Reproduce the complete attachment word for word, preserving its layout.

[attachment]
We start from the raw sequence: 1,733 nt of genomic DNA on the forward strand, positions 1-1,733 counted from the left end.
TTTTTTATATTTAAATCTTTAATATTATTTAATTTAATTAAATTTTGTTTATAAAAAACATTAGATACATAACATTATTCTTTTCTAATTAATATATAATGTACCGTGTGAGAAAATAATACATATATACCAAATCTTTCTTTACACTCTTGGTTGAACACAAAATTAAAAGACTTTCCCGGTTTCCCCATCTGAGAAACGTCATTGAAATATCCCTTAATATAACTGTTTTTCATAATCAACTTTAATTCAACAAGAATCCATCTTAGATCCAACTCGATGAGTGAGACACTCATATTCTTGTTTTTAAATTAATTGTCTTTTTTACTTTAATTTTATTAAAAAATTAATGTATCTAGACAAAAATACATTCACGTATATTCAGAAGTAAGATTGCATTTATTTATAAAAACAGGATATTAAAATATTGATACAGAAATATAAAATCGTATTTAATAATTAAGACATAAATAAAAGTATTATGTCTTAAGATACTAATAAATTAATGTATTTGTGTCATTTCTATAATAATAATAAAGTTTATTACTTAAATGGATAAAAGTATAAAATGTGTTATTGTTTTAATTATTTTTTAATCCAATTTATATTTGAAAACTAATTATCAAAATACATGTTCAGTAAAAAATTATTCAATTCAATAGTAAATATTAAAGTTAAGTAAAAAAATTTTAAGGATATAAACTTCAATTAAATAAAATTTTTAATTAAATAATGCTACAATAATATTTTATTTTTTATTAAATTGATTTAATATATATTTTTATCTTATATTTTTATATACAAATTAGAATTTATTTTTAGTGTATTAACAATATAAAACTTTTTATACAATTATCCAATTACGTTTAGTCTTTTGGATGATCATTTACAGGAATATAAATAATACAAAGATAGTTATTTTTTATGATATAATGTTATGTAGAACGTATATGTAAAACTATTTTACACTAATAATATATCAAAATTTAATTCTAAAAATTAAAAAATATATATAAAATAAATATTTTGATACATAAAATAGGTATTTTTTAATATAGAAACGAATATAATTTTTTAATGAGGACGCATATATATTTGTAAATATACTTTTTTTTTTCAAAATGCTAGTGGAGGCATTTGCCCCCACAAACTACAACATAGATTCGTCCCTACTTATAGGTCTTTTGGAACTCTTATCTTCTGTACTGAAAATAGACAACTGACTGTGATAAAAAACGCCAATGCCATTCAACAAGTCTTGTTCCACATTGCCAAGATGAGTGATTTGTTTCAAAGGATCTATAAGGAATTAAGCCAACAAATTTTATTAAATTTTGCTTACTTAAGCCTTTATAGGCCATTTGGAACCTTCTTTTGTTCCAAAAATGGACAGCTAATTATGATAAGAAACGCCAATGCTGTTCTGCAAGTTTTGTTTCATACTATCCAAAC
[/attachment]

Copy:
We start from the raw sequence: 1,733 nt of genomic DNA on the forward strand, positions 1-1,733 counted from the left end.
TTTTTTATATTTAAATCTTTAATATTATTTAATTTAATTAAATTTTGTTTATAAAAAACATTAGATACATAACATTATTCTTTTCTAATTAATATATAATGTACCGTGTGAGAAAATAATACATATATACCAAATCTTTCTTTACACTCTTGGTTGAACACAAAATTAAAAGACTTTCCCGGTTTCCCCATCTGAGAAACGTCATTGAAATATCCCTTAATATAACTGTTTTTCATAATCAACTTTAATTCAACAAGAATCCATCTTAGATCCAACTCGATGAGTGAGACACTCATATTCTTGTTTTTAAATTAATTGTCTTTTTTACTTTAATTTTATTAAAAAATTAATGTATCTAGACAAAAATACATTCACGTATATTCAGAAGTAAGATTGCATTTATTTATAAAAACAGGATATTAAAATATTGATACAGAAATATAAAATCGTATTTAATAATTAAGACATAAATAAAAGTATTATGTCTTAAGATACTAATAAATTAATGTATTTGTGTCATTTCTATAATAATAATAAAGTTTATTACTTAAATGGATAAAAGTATAAAATGTGTTATTGTTTTAATTATTTTTTAATCCAATTTATATTTGAAAACTAATTATCAAAATACATGTTCAGTAAAAAATTATTCAATTCAATAGTAAATATTAAAGTTAAGTAAAAAAATTTTAAGGATATAAACTTCAATTAAATAAAATTTTTAATTAAATAATGCTACAATAATATTTTATTTTTTATTAAATTGATTTAATATATATTTTTATCTTATATTTTTATATACAAATTAGAATTTATTTTTAGTGTATTAACAATATAAAACTTTTTATACAATTATCCAATTACGTTTAGTCTTTTGGATGATCATTTACAGGAATATAAATAATACAAAGATAGTTATTTTTTATGATATAATGTTATGTAGAACGTATATGTAAAACTATTTTACACTAATAATATATCAAAATTTAATTCTAAAAATTAAAAAATATATATAAAATAAATATTTTGATACATAAAATAGGTATTTTTTAATATAGAAACGAATATAATTTTTTAATGAGGACGCATATATATTTGTAAATATACTTTTTTTTTTCAAAATGCTAGTGGAGGCATTTGCCCCCACAAACTACAACATAGATTCGTCCCTACTTATAGGTCTTTTGGAACTCTTATCTTCTGTACTGAAAATAGACAACTGACTGTGATAAAAAACGCCAATGCCATTCAACAAGTCTTGTTCCACATTGCCAAGATGAGTGATTTGTTTCAAAGGATCTATAAGGAATTAAGCCAACAAATTTTATTAAATTTTGCTTACTTAAGCCTTTATAGGCCATTTGGAACCTTCTTTTGTTCCAAAAATGGACAGCTAATTATGATAAGAAACGCCAATGCTGTTCTGCAAGTTTTGTTTCATACTATCCAAAC